Editorial: Pay as you throw model is trash collection method of Carroll's 'FuTuRe'

Slow progress is still progress. Earlier this week, the Board of County Commissioners unanimously voted to move a trash collection model that treats garbage like a metered utility to the public engagement phase.

For years known as the pay-as-you-throw model, it has undergone a bit of rebranding and county officials are now calling it the Fair Trash Reduction program, or FuTuRe.


Awkward acronyms aside, we’re glad to see the current board of commissioners continue to support this idea, or at least have an open mind about it. It’s certainly not a new concept. Dusty Hilbert, bureau chief of solid waste for the county Department of Public Works, noted during Thursday’s discussion that a pay-as-you-throw model has been part of the county’s solid waste plan for more than two decades. Yet, this is the most progress made on implementing such a plan in that time frame.

Moving to this second phase will develop a messaging campaign to explain the need to reduce waste, the pilot pay-as-you-throw program and its potential impact, and guidance to municipal officials on how to participate. The pilot program, which would be Phase 3, is a crucial step to make sure things run smoothly before a pay-as-you-throw model is implemented on a larger scale.

Essentially, pay-as-you-throw incentivizes recycling — which would still be collected for free — by charging per bag of trash left curbside. In the more than 2,000 communities across the country where it has been utilized, there has been a 25 to 35 percent reduction in waste, according to a factsheet on the topic from the Environmental Protection Agency.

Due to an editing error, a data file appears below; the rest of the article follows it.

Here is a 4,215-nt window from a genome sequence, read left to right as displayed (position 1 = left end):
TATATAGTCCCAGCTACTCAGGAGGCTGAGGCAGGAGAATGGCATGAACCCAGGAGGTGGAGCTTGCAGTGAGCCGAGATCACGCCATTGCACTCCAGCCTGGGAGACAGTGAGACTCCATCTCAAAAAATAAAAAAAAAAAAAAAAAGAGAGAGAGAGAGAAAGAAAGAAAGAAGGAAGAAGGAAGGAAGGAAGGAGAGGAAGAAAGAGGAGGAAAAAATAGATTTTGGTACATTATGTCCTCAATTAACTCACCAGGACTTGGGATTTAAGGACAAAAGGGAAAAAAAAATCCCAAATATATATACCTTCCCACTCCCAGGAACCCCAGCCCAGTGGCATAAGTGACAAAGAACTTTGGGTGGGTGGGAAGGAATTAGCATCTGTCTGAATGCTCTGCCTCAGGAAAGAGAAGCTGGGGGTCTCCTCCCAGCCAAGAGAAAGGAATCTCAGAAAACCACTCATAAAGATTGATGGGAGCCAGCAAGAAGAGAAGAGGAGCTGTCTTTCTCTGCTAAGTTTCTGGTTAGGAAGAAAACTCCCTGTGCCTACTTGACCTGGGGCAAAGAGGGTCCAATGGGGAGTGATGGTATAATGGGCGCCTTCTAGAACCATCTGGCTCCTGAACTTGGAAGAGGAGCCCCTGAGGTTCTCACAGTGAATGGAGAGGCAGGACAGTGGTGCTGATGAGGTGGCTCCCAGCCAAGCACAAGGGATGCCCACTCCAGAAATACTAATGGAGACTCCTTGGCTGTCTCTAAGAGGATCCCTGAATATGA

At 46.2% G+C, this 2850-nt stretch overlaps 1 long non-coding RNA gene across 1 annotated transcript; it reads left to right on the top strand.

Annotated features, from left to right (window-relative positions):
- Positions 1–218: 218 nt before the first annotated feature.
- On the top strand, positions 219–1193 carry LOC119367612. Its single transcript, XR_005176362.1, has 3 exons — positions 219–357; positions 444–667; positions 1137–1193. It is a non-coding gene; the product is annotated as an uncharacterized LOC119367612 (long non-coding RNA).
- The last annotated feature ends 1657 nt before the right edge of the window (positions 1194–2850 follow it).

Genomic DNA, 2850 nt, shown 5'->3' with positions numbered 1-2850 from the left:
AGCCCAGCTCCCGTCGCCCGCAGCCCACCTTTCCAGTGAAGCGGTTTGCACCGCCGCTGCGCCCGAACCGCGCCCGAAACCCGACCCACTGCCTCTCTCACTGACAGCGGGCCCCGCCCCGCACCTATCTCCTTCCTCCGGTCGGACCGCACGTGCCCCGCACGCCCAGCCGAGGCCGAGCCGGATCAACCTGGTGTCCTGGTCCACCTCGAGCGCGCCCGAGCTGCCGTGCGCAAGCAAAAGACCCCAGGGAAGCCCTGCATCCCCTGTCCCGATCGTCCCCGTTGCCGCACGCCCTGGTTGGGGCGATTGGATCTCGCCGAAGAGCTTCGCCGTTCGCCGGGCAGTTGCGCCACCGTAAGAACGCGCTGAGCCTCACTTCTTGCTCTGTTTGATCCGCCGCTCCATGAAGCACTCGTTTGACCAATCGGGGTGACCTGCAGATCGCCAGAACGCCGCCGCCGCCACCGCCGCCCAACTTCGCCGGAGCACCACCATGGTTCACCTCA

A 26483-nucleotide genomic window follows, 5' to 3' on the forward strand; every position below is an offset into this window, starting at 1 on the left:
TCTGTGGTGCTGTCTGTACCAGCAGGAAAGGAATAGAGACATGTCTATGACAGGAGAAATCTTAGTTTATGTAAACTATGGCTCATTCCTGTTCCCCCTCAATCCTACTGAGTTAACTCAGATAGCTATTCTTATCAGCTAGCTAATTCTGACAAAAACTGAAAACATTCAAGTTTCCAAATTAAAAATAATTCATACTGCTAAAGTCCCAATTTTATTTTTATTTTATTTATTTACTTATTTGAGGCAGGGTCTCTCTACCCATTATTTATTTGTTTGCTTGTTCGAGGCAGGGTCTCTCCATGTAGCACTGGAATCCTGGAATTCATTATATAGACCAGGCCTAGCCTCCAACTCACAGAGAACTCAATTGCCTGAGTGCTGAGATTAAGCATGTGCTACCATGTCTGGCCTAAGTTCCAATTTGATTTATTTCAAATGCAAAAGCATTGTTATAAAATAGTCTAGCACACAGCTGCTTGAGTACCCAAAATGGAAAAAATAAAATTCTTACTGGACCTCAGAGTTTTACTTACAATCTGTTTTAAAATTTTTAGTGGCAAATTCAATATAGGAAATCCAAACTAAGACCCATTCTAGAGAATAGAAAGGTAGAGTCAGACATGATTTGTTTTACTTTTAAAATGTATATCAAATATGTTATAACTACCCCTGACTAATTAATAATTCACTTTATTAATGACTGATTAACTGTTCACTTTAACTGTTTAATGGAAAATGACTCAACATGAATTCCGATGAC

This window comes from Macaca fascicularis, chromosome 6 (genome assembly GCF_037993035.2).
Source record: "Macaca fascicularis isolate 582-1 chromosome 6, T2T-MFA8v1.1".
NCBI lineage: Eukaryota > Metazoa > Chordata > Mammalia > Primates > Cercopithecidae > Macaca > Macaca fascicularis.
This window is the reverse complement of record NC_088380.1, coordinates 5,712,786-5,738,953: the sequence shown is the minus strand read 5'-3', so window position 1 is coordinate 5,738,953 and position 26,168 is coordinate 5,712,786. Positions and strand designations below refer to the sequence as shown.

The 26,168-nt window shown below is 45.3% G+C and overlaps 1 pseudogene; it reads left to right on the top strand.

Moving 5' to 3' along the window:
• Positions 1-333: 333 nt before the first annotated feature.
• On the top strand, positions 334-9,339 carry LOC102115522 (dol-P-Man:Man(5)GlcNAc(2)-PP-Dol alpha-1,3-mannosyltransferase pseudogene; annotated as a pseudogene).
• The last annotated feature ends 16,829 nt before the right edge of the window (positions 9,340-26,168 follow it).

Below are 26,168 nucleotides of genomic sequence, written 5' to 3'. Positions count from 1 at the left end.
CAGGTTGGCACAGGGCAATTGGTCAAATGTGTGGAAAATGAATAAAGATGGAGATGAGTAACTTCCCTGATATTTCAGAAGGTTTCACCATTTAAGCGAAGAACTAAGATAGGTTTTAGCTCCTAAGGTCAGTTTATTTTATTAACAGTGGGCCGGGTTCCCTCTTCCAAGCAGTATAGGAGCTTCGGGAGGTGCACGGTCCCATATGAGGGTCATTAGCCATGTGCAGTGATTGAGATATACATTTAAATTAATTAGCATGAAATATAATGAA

Honestly, we’re surprised more county residents haven’t come on board with the pay-as-you-throw model previously. While the specifics of Carroll’s program will still need to be worked out — and that will be part of the messaging phase — it should save county residents money in the long run.

Hilbert said the average resident could save $30 to $40 a year. The concept of paying for services you use and not subsidizing other people who may use more of those services should resonate with a number of county residents. For example, a senior who lives by herself should generate less trash and therefore pay less money for garbage collection than a family of four. It would also save the family that diligently recycles money versus the family that doesn’t — remember, recycling will still be collected for free.

It should also save the county money. A chief concern is that Carroll is paying too much to bury trash at Northern Landfill and have other refuse transferred to sites in Pennsylvania, at a cost of about $4.5 million each year, in order to prolong the use of the existing landfill space. The county also subsidizes landfill costs with money from the general fund, about $2.5 million a year, in order to keep tipping fees low.

Solid waste officials have estimated the pay-as-you-throw model would result in about 25,000 tons less trash that needs to be landfilled or transferred annually, or $1.6 million in savings. It will also continue to delay the need for additional landfill space, which will be a major capital expense when the time comes.

While county officials strive to make clear this is not a revenue generator, the savings could be diverted to help pay for other services, or returned to citizens, depending on how commissioners would want to proceed.

Commissioners are certainly taking it slow, but keep moving the ball forward. We think once a pilot program is finally implemented, so long as it’s also given time to let people change their habits, elected officials and residents will be pleased with how it all works.